This historic home was built in the early 1800s and became the property of Peter and Fatima Robbins in 1823. Peter Robbins was a descendant of Revolutionary war veteran Caesar Robbins, a man of African descent who had endured slavery. Jack Garrison, a runaway slave and husband to the sister of Peter Robbins, also lived in the home. The two families and their descendants occupied the home until 1870-five years after the end of the Civil War and the end of slavery. Today, the home is maintained by a local non-profit organization that offers tours of the home and various programs throughout the year.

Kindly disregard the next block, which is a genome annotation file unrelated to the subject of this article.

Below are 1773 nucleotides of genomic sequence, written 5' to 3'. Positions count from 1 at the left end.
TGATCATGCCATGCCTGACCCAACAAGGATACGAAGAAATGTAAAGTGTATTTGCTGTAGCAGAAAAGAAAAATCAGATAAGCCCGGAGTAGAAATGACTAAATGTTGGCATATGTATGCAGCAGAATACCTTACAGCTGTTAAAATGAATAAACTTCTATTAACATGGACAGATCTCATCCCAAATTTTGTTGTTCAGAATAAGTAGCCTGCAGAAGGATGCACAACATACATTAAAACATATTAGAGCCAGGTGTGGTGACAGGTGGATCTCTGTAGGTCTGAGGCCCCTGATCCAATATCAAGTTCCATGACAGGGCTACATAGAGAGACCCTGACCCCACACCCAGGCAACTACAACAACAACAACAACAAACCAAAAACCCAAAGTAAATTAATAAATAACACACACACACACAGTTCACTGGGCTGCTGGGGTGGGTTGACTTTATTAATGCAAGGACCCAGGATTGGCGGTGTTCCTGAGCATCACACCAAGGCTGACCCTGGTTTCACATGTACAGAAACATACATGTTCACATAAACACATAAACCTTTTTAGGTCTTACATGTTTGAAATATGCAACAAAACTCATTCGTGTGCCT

The Robbins House and its supporters use the history of the home as a window into the history of African Americans in antebellum Massachusetts. Like each of the 13 British colonies that later became the United States, slavery was legal in Massachusetts prior to the Revolutionary War. The leaders of the new state followed the lead of other northern states in passing laws that gradually ended slavery. By the 1820s, when Robbins acquired this home, there were very few slaves left in the northern states. As a result, communities such as Concord appeared as a safe haven for runaway slaves like Jack Garrison. Given the existence of slave catchers and laws that permitted them to return escaped slaves to bondage, however, no person of African descent was safe from slavery until the passage of the 13th Amendment in 1865.